Granger/WPA meeting only made matters worse
meeting between President David Granger and leaders of the Working People’s alliance has not resolved the issue of non-consultation among partners in the coalition government and has instead exposed even more serious disagreements on important national issues.
The meeting took place after the WPA claimed it was not consulted on the hasty removal of Dr. Rupert Roopnarine as Minister of Education and placing him in an ill-defined office within the Office of the Presidency.
After the meeting the WPA was still of the opinion that it was not consulted on the Roopnarine matter and in general said it was not consulted on anything since the government took office. Observers feel the meeting made matters worse.
Additionally, i t expressed opposition to government’s VAT on private education and sloth in constitutional reform.
The affair is being bungled as in so many other actions of the government. It is not quite clear what will be Roopnarine’s role and it is not sure whether there is a permanent Minister of Education.
Two days after his demotion from the post of Education Minister was announced, the Coalition Government tabled a finan- cial paper in the National Assembly asking for the House to approve $16.6M, which will be used to fund the new activities that Minister Rupert Roopnarine would be responsible for. Notably, the request for millions of taxpayers’ dollars came a day after Roopnarine was unable to say what he will be responsible for with clarity. “I anticipate that the Public Service Ministry will present its own type of challenges….it is going to be different,” he said when asked about his new posting.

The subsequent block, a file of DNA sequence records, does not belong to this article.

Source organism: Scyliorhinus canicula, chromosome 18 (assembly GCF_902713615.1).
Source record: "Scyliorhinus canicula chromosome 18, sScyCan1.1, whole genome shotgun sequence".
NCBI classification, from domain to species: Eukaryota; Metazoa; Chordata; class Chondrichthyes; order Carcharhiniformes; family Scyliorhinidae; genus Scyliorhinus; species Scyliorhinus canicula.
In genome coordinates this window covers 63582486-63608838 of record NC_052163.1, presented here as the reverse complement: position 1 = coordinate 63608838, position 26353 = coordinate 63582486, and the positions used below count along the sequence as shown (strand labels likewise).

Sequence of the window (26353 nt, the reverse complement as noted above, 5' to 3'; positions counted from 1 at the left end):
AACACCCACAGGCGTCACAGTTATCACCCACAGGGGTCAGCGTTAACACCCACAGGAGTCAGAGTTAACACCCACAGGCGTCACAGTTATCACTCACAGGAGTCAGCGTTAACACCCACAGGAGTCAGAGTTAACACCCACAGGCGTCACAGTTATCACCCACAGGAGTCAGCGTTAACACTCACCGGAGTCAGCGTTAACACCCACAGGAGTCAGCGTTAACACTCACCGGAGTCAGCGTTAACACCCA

Roopnarine added, “…I would feel more comfortable if I had a sense of what it (the mandate of the new posting) entails.”
Meanwhile, Minister of State, Joseph Harmon, has said that Roopnarine will overseas a department within the Ministry of the Presidency – whereas Roopnarine talked about a “Public Service Ministry” when asked about his new portfolio.
According to Harmon, the Department will oversee the implementation of innovations and reforms in the education system. He added that the creation of the new department removes these functions from the Education Ministry and place it into the hands of “a technical set of persons who are being identified for that purpose.” This special group of persons, the Minister said will pay particular attention to the findings coming out of the recently concluded Commission of Inquiry into state of education, and other areas of concern in the sector that needs to be immediately addressed.
Harmon said, “The new department will allow for the development of policies and programmes needed for the long term development of the sector.
“It will also allow the (new) Minister of Education (Nicolette Henry) to be able to focus on the day to day implementation and administration of the sector.”
Additionally, the $16.6M that is being requested by government – sums addi- tional to the $250 Budget for 2017 – is expected, according to the Financial Paper, to be spent on the following: $6.3M for contract employees; $3.06M for clerical and office support; $ 2.53 for other direct labour costs; $500,000 for local travel; and $3M for the purchase of equipment, among other planned expenditures.
The explanatory note accompanying all the expenditures for the new ‘Department of Innovation and Education Reform’ only states that the monies are needed “to provide for the establishment” of the department. No other details, to offer clarity, have been included in the financial paper.